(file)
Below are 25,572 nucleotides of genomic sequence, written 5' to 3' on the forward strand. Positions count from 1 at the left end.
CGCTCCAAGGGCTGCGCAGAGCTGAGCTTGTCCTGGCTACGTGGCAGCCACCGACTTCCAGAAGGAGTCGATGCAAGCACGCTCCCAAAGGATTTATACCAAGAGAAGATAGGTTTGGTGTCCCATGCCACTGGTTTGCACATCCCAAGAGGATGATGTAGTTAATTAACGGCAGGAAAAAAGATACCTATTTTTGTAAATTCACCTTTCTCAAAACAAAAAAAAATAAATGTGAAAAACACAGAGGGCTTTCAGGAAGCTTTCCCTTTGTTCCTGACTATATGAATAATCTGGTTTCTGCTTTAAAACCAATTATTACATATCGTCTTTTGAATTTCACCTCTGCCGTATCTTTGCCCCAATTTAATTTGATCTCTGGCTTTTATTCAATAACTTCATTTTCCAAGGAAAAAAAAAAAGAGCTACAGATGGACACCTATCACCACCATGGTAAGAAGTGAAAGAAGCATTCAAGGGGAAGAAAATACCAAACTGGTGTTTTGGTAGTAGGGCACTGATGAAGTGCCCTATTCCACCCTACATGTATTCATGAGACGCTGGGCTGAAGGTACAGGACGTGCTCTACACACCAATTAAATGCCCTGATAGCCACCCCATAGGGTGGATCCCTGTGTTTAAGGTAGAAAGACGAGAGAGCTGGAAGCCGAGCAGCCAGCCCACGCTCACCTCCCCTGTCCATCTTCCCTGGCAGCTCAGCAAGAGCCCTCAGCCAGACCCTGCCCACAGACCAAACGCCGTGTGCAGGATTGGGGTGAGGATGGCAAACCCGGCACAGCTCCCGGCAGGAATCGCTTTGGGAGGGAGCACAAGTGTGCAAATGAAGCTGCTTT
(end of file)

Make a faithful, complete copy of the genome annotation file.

Below are 25,572 nucleotides of genomic sequence, written 5' to 3' on the forward strand. Positions count from 1 at the left end.
CGCTCCAAGGGCTGCGCAGAGCTGAGCTTGTCCTGGCTACGTGGCAGCCACCGACTTCCAGAAGGAGTCGATGCAAGCACGCTCCCAAAGGATTTATACCAAGAGAAGATAGGTTTGGTGTCCCATGCCACTGGTTTGCACATCCCAAGAGGATGATGTAGTTAATTAACGGCAGGAAAAAAGATACCTATTTTTGTAAATTCACCTTTCTCAAAACAAAAAAAAATAAATGTGAAAAACACAGAGGGCTTTCAGGAAGCTTTCCCTTTGTTCCTGACTATATGAATAATCTGGTTTCTGCTTTAAAACCAATTATTACATATCGTCTTTTGAATTTCACCTCTGCCGTATCTTTGCCCCAATTTAATTTGATCTCTGGCTTTTATTCAATAACTTCATTTTCCAAGGAAAAAAAAAAAGAGCTACAGATGGACACCTATCACCACCATGGTAAGAAGTGAAAGAAGCATTCAAGGGGAAGAAAATACCAAACTGGTGTTTTGGTAGTAGGGCACTGATGAAGTGCCCTATTCCACCCTACATGTATTCATGAGACGCTGGGCTGAAGGTACAGGACGTGCTCTACACACCAATTAAATGCCCTGATAGCCACCCCATAGGGTGGATCCCTGTGTTTAAGGTAGAAAGACGAGAGAGCTGGAAGCCGAGCAGCCAGCCCACGCTCACCTCCCCTGTCCATCTTCCCTGGCAGCTCAGCAAGAGCCCTCAGCCAGACCCTGCCCACAGACCAAACGCCGTGTGCAGGATTGGGGTGAGGATGGCAAACCCGGCACAGCTCCCGGCAGGAATCGCTTTGGGAGGGAGCACAAGTGTGCAAATGAAGCTGCTTT